Defending Direct Democracy and Defending Taxpayers

vote ballotsThe powers of direct democracy — initiative, referendum and recall — are powerful tools to control slow-moving or corrupt politicians. These powers are enshrined in the California Constitution for reasons that are just as compelling in 2019 as they were in 1911 when Gov. Hiram Johnson, seeking to suppress the absolute control the railroads had over the state Capitol, pushed to give ordinary citizens a “legislative battering ram” — using the language of the Supreme Court — to address issues that for whatever reason the Legislature refuses to address.

Political elites hate the initiative process. From their perspective it allows the great unwashed and unsophisticated to deal with matters such as taxation, victims’ rights, insurance and most importantly political reform. These are issues over which politicians strongly desire to exercise a legislative monopoly.

Like any political process, however, direct democracy can be abused. Some matters are indeed complicated and not well suited to a sound-bite campaign. Also, special interests with a lot of money can overwhelm the airwaves with TV and radio ads to convince a majority of voters (especially in a low-turnout election) to pass something they might later regret. Nonetheless, for taxpayers, direct democracy remains one of the few tools we have to protect ourselves.

Landmark initiative measures such as Propositions 13 and 218 have given taxpayers the kind of protection against greedy government entities that we would never have obtained but for rights granted through direct democracy. But taxpayers must do more than propose initiatives and convince voters to enact them. We must also defend them in court against never-ending assaults. For years, the Howard Jarvis Taxpayers Association has maintained a potent litigation capacity with three full-time lawyers and access to dozens more willing to defend not just taxpayer-sponsored initiatives but the very power of direct democracy itself.

And so it is that HJTA finds itself back before the California Supreme Court on an important direct democracy case.

To read the entire column, please click here.

Is Voting for Voting’s Sake a Good Thing?

Voter turnout in California is low. Just three weeks ago, the election held in Los Angeles saw an embarrassing 10 percent turnout. And, of course, the statewide turnout just last November was almost as bad.Irrespective of political affiliation, the immediate reaction among those of us who are politically engaged is that low voter turnout is not good for democracy. But perhaps we should challenge that bit of conventional wisdom. Is voting for voting’s sake really a good thing?

Members of the self-serving political class, made up of politicians and the special interests that support them, complain about the lack of voter participation because they believe they should be seen as patriotically promoting the democratic process. But their faux sincerity is based entirely on whether or not they see a greater political advantage to a higher voter turnout. If they believe that a higher turnout will drive more low information voters, who can be easily persuaded by glossy mailers, they are all for more voters. (At one point it was suggested that Los Angeles should increase turnout by providing those who vote a chance to win cash through a lottery system.) If they don’t think that the additional votes are likely to help them, they will do nothing substantive to actually encourage greater participation.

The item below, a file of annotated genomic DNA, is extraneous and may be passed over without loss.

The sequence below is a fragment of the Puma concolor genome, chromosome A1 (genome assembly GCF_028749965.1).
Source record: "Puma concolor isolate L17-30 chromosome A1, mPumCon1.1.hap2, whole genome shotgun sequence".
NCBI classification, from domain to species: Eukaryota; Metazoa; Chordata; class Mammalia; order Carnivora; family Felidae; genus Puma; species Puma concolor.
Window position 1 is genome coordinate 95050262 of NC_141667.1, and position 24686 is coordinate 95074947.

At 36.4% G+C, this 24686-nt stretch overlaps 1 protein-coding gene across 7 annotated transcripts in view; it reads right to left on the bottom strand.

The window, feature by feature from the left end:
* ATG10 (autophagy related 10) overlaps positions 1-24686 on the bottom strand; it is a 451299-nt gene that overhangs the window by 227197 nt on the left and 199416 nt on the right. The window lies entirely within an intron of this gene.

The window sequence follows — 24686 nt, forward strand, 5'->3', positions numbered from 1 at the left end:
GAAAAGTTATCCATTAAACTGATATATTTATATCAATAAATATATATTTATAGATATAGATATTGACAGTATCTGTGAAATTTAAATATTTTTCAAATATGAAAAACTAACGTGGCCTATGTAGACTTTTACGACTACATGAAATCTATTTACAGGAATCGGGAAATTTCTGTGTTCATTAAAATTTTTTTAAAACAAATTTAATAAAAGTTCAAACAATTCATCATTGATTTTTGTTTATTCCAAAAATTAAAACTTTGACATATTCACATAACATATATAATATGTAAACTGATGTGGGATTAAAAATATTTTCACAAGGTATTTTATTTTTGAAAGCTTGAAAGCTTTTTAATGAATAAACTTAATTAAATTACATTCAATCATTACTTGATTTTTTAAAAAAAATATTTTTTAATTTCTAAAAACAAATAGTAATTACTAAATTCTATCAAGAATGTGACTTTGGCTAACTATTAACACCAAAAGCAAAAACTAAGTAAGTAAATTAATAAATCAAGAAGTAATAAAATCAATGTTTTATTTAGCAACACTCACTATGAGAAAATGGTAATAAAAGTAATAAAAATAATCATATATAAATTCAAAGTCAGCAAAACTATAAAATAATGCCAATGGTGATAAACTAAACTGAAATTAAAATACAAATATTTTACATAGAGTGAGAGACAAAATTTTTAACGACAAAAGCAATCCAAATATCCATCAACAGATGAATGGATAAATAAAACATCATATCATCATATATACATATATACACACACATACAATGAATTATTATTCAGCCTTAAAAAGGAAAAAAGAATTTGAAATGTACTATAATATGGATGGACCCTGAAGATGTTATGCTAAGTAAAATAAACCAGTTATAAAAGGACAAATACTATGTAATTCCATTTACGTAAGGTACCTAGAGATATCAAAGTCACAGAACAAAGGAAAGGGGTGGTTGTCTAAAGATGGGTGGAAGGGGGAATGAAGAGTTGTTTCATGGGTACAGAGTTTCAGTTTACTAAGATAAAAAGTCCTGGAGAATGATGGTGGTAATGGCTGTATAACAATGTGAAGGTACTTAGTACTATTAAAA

Then there are the members of the “social engineering” class who are constantly looking after our welfare. Their thinking parallels that of those who want to control how much fat we eat, how much soda we drink and who want to get us out our cars. They know what is best for us, and what is best for us is that we all vote. (Daniel Webster once said that “the Constitution was made to guard the people against the dangers of good intentions.”)

From newspaper editors to academics, the “do-gooder” class weighs in on ways to solve this “serious problem” of voter disinterest and will sometimes stoop to promoting gimmicks to gin up turnout. On the Los Angeles ballot was a city charter amendment, which passed, that moves local elections so as to coincide with the state and federal elections that take place in even-numbered years. Almost no consideration was given to the fact that local issues will now become buried under the publicity surrounding races for president, governor, Congress and the Legislature. And if even-numbered years make such a big difference, why were the elections in 2014, an even-numbered year, ignored by so many voters?

There is no one reason why more eligible voters don’t participate. Some say that voting makes no difference, so why bother. Others may actually be exercising their right not to vote because they simply don’t see the need. Others might intelligently conclude that they are not personally informed enough and are satisfied with the decisions made by those who are more informed.

Let’s just hope that the scolds and manipulators will relax and let citizens exercise their constitutional rights as they see fit. Just as it is legally and morally wrong to prevent citizens from voting, we would find it extremely unpleasant to live with a system under which voting became compulsory.

Don’t believe that could happen? In the 2002 Iraqi presidential elections the turnout was 100 percent and Saddam Hussein received every one of the 11,445,638 votes. We suspect that many of those “participants” would have enjoyed the right not to vote.

Jon Coupal is president of the Howard Jarvis Taxpayers Association — California’s largest grass-roots taxpayer organization dedicated to the protection of Proposition 13 and the advancement of taxpayers’ rights.

This piece originally appeared on HJTA.org